TODAY | February 11, 2013
>> al, thank you. on "today's" relationships, bringing back the romance. michelle callahan is the author
ms. typed: stop sabotaging your relationships and find dating success." good morning, ladies.
>> good morning.
>> judith, let me start with you. we know what romance feels like. when you try to put it into words it's hard to define.
>> that spark between two people. it could be a moment. could be a mood. but it leads to some feeling of -- i would call it positive, emotional arousal.
>> emotional arousal, michelle , as opposed to sexual arousal here? because there's a difference.
>> yes. you can have sex without romance but you can also have romance without sex. we want people to know it's okay to be -- you don't have to be sexually active to have romance in your life, to have romantic interactions.
>> so whether it's with a stranger, having that little interaction, or with your spouse of some 40 years, it's about bringing that spark back. and little things , right?
>> it's a little juice. and you can create it. you can create an opportunity to do it. you need a little imagination, a little flirtation and the willingness to touch. those three things, doesn't matter whether you have a 40-year partner or four-minute. you have something going.
>> some people, though, may fear rejection or they may just have put romance by the wayside. they just don't feel romantic anymore. how do you kind of approach whoever it is you're trying to be romantic with and kind of get that back?
>> if you're shut down, yourself, it will involve taking a little bit of lift. we're talking eye contact . we're talking eye smile at a stranger in the coffee shop .
>> little things , yeah.
>> just that to keep yourself out there and alive. this is the icing on our cake. you don't have to do without that icing any time in life.
>> it's just a smile. if the person doesn't smile back you can keep moving . chances are they will. that opens up the opportunity for more interaction.
>> you have to be willing to take a risk, right?
>> when we think of romance, sometimes we get older, we often don't think as older people as having that romantic spark.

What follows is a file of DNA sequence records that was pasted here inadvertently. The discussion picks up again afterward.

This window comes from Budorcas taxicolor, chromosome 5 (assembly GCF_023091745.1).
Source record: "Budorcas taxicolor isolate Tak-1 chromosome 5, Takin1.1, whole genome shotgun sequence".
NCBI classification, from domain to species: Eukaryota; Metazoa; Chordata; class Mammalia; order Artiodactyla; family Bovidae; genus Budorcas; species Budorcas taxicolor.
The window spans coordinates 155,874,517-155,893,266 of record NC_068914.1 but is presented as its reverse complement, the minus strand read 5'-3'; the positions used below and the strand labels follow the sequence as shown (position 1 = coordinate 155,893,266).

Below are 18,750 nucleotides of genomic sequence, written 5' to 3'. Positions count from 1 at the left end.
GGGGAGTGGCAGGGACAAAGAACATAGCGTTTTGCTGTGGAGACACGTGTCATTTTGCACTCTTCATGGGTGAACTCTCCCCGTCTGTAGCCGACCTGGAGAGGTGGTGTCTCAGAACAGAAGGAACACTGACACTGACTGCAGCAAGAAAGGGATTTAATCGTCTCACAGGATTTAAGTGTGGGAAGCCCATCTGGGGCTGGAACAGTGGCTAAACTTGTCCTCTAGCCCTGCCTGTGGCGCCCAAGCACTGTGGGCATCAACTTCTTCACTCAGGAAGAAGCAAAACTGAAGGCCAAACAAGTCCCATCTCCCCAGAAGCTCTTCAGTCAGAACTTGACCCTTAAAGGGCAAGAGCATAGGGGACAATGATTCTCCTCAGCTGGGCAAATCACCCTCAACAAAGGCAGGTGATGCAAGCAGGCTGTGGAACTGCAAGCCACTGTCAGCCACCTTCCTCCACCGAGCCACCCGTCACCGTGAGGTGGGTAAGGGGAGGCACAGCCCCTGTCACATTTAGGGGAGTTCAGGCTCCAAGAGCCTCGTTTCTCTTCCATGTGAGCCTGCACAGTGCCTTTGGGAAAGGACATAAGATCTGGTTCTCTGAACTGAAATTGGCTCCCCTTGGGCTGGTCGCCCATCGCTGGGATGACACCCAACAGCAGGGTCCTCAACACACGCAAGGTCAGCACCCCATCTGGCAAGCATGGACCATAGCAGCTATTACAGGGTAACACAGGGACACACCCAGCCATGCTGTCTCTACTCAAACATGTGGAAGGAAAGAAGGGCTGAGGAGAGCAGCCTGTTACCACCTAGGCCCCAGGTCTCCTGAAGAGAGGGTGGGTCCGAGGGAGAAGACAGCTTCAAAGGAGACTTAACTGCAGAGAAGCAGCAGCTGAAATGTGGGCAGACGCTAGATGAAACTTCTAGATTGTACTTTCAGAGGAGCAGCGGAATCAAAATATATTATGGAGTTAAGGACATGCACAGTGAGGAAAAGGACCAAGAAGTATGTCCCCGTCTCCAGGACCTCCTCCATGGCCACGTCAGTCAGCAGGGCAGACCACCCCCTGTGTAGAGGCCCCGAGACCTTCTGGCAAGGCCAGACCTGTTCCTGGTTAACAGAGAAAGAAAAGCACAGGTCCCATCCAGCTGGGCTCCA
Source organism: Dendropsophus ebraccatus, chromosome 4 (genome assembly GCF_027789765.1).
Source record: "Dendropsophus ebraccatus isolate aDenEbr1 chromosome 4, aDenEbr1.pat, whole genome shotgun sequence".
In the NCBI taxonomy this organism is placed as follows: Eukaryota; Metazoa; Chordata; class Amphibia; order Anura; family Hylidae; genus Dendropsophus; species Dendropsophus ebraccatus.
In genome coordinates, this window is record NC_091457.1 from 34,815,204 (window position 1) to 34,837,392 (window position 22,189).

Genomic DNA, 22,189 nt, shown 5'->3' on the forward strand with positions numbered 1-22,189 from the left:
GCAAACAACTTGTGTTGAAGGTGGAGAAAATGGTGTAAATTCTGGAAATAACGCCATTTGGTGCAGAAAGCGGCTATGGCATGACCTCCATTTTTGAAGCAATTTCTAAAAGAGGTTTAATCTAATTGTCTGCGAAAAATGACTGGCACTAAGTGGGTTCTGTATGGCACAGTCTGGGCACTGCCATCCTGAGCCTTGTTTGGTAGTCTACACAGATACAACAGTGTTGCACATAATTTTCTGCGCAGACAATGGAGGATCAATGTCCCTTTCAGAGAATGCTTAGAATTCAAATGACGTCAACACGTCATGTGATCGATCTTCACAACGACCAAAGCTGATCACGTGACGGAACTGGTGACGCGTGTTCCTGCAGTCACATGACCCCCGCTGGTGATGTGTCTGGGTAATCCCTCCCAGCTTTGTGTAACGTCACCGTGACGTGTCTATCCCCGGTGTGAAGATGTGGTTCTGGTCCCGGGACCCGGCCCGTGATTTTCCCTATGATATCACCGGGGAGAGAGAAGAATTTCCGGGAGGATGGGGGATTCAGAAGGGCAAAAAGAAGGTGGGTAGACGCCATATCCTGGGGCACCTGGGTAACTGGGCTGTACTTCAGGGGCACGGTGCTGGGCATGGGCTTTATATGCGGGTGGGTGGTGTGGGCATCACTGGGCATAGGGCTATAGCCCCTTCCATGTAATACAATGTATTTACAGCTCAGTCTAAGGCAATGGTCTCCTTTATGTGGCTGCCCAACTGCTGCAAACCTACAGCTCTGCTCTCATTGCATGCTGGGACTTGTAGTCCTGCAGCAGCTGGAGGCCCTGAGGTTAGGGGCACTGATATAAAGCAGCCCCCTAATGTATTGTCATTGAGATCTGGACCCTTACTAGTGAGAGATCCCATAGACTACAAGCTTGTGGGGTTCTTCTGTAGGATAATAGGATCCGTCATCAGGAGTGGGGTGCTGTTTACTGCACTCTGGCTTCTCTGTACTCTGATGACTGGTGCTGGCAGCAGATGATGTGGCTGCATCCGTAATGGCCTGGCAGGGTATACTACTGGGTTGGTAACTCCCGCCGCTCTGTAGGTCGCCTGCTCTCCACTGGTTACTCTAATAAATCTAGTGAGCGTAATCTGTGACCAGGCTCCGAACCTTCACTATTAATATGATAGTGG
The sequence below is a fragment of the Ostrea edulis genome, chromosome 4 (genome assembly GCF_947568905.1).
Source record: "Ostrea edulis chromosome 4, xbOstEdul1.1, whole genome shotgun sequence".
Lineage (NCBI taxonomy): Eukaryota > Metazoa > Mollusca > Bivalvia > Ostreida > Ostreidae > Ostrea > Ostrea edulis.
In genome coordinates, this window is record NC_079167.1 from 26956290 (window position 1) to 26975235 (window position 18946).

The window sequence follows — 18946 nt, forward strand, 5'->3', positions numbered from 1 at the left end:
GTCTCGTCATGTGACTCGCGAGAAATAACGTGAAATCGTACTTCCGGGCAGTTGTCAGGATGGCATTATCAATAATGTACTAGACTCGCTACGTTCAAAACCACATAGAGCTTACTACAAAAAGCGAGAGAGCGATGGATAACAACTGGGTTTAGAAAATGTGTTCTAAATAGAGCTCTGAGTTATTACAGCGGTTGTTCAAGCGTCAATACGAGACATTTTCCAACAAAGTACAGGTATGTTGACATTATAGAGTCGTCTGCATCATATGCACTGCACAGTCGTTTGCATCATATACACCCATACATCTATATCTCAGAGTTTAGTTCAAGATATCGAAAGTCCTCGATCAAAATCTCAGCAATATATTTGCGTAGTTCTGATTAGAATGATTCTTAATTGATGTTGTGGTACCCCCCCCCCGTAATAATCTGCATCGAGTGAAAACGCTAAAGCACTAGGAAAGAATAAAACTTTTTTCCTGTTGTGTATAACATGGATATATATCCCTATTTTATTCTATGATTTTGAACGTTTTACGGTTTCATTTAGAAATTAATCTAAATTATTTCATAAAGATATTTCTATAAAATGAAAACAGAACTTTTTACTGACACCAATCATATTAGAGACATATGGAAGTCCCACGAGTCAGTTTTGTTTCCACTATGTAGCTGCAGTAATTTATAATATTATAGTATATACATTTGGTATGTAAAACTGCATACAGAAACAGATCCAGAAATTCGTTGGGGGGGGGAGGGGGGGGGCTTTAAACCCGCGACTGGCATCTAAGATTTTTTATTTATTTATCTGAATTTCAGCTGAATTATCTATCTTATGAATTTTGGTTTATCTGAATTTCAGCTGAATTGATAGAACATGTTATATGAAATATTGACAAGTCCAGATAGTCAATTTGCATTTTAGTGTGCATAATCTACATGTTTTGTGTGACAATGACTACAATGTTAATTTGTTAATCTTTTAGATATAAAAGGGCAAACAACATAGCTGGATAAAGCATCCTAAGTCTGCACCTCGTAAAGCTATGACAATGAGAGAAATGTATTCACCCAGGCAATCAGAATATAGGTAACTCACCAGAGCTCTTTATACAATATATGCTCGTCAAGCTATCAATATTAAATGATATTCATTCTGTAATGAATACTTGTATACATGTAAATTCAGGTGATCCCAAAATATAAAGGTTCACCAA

>> the people that do not think that older people don't have that romantic spark are our children.
>> we just don't want to think about that maybe.
>> and i say don't tell them. but the fact is, that spark is there. if you got that spark going and when you get that spark back, it's going in the home. it can carry us out of the home, that spark.
>> i would imagine that romance would get better with age.
>> it certainly can. for some people they have changes that make them feel less confident. they go through biological changes, hormonal changes. it can actually keep going and we can keep it moving if you just stay confident and just, you know, be creative with it.
>> keep one huge thing in mind. romance is appreciating somebody else. it's not about me and what i look like and what my -- it's about you and the fact that i think you're adorable and i just might tell you today because that feels good to both of us.
>> we were talking on friday -- we did a whole -- we talked about this survey in a book and they basically say communication really is the key to bringing that romance back.
>> express the feeling. express the thought. it's a low-risk, high-reward thing to do.
>> just talking can be very flirtatious. that communication, as you were saying before, just a little bit of touch. the study also talked about affection. even like you said, a touching of the hand. a touching of the elbow.
>> a wink, a hug. instead of shaking hands, what if you give them a hug and a side kiss? that's very romantic.
>> the eyes are going.
>> i'm working it.
>> it's working. i'm feeling the connection. judith stills and michelle callahan, thank you. happy valentine's day.
>> happy valentine's day to you.